There are millions of people who struggle with a chronic illness or disability in the Netherlands and approximately one third of them is unable to perform basic tasks due to their condition. Additionally, almost half of the Dutch chronically ill population feels isolated due to having an unsupportive social environment, meaning that they are misunderstood by the people around them. These statistics show that on a societal level, it is necessary to find a solution to increase understanding for people with a chronic illness. A tool that could be helpful is the use of persuasive games: a form of serious games that is designed to change the attitude of the player towards a certain subject. Four students from Auckland launched a game called Robin, which was created with the purpose of increasing awareness and understanding for one problematic symptom that many chronically ill people deal with: fatigue. The aim of this study is to determine what influences the judgment of players on Robin by picking two aspects that are related to this game, namely gaming background and experience with chronic illness. These players are placed in the role of amateur critics to get a new perspective on what is important in games like these, as they are the people that need to be persuaded by them. This resulted in the following research question: How do amateur critics’ gaming background and their experiences with chronic illness influence how they review the impact of the persuasive game Robin? A qualitative method has been chosen to perform the research, as it is focused on the experiences and perspectives of the participants. More specifically, qualitative interviews were found to be the most fitting approach for data gathering, as it gives the participants the chance to speak freely on what they find important. Two different groups of seven participants have taken the place of amateur critics, namely people with and without a chronic illness. Additionally, an expert interview was conducted with one of Robin’s developers, to see in what aspects the developers and the amateur critics differed in their views on features of the game. The results of this thesis show that experience with chronic illness is influential on the judgments of the amateur critics due to prior knowledge and the personal relevance in relation to the subject. Furthermore, the criticisms in their reviews were based on features that did not resemble their own lives, meaning that the amateur critics found it important to identify with the protagonist in order to feel more impacted by the game.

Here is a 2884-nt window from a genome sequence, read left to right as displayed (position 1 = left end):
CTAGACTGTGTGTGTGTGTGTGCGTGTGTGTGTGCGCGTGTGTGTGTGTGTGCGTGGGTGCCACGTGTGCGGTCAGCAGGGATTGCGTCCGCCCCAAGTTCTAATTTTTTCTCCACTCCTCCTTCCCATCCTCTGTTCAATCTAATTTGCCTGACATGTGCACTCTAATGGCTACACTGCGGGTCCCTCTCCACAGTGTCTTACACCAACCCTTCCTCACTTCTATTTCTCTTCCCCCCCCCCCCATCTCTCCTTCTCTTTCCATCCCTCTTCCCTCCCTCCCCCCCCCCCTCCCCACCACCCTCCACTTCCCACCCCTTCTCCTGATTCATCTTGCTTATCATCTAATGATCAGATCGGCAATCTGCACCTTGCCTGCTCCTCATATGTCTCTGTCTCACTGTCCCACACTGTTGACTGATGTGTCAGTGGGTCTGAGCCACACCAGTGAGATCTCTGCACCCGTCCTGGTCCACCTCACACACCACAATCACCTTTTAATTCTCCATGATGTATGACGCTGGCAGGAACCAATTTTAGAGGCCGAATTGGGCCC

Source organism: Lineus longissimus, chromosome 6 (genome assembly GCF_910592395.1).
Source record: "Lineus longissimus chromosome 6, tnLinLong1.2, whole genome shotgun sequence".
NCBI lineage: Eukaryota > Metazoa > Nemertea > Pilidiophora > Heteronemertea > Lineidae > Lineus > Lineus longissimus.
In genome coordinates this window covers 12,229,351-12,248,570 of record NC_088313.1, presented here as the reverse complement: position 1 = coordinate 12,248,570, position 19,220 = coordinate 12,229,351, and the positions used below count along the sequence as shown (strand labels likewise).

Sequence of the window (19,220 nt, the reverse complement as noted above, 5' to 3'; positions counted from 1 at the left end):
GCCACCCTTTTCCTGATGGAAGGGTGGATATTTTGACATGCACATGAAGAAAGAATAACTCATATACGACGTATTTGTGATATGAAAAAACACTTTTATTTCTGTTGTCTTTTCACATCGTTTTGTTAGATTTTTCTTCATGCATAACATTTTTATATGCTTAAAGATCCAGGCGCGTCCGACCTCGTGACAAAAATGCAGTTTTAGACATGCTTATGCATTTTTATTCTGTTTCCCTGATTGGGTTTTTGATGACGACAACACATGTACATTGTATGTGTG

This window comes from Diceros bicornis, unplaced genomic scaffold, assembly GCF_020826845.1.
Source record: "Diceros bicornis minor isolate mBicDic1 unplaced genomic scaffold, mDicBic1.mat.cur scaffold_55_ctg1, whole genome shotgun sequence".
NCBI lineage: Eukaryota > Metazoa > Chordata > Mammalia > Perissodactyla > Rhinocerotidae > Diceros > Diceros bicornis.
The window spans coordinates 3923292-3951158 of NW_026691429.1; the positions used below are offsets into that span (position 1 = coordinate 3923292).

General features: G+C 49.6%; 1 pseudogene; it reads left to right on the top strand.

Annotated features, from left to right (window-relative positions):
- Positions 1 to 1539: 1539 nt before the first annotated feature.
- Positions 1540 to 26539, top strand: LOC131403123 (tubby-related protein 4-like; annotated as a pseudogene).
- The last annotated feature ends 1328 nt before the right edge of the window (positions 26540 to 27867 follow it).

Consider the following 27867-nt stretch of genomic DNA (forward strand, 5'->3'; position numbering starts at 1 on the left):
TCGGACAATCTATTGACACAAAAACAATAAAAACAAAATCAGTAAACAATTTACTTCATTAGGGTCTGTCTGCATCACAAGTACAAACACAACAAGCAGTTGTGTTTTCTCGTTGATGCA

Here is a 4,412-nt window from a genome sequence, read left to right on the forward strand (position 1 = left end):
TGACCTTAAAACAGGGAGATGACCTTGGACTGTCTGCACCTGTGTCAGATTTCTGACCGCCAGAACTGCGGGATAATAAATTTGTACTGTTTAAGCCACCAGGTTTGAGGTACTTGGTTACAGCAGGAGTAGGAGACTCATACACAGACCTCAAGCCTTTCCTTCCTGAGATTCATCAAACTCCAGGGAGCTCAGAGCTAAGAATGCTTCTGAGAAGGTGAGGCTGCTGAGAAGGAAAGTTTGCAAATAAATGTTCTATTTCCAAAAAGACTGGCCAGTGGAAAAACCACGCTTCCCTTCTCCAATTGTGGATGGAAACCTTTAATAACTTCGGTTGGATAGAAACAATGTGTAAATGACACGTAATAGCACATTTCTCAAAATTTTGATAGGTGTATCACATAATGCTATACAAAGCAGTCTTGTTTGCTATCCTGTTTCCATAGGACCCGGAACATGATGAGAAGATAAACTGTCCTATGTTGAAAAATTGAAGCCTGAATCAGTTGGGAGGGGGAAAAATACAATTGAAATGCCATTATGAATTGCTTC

Additional Metadata
Keywords media, cultuur, Persuasive games, amateur critics, identification, personal relevance, prior knowledge
Thesis Advisor J. Jansz
Persistent URL hdl.handle.net/2105/46480
Series Media en Cultuur
Citation
K. Rijsterborgh. (2018, June 25). Grasping games: The influence of experience with chronic illness and gaming on reviewing the persuasive game Robin. Media en Cultuur. Retrieved from http://hdl.handle.net/2105/46480